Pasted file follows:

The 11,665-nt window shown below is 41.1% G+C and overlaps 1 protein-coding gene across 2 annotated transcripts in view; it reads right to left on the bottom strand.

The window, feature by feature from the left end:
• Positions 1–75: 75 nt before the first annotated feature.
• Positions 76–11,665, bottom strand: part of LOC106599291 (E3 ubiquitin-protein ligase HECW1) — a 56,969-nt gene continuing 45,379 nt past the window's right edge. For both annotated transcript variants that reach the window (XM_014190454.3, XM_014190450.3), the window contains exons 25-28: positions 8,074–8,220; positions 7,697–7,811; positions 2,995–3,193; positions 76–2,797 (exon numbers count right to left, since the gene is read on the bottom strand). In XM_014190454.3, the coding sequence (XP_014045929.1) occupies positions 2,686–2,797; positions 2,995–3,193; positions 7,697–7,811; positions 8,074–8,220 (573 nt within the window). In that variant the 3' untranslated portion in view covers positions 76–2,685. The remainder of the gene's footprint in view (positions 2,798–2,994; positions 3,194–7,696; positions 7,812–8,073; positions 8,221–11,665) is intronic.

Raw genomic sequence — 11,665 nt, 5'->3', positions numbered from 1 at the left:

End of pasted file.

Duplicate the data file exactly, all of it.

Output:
The 11,665-nt window shown below is 41.1% G+C and overlaps 1 protein-coding gene across 2 annotated transcripts in view; it reads right to left on the bottom strand.

The window, feature by feature from the left end:
• Positions 1–75: 75 nt before the first annotated feature.
• Positions 76–11,665, bottom strand: part of LOC106599291 (E3 ubiquitin-protein ligase HECW1) — a 56,969-nt gene continuing 45,379 nt past the window's right edge. For both annotated transcript variants that reach the window (XM_014190454.3, XM_014190450.3), the window contains exons 25-28: positions 8,074–8,220; positions 7,697–7,811; positions 2,995–3,193; positions 76–2,797 (exon numbers count right to left, since the gene is read on the bottom strand). In XM_014190454.3, the coding sequence (XP_014045929.1) occupies positions 2,686–2,797; positions 2,995–3,193; positions 7,697–7,811; positions 8,074–8,220 (573 nt within the window). In that variant the 3' untranslated portion in view covers positions 76–2,685. The remainder of the gene's footprint in view (positions 2,798–2,994; positions 3,194–7,696; positions 7,812–8,073; positions 8,221–11,665) is intronic.

Raw genomic sequence — 11,665 nt, 5'->3', positions numbered from 1 at the left: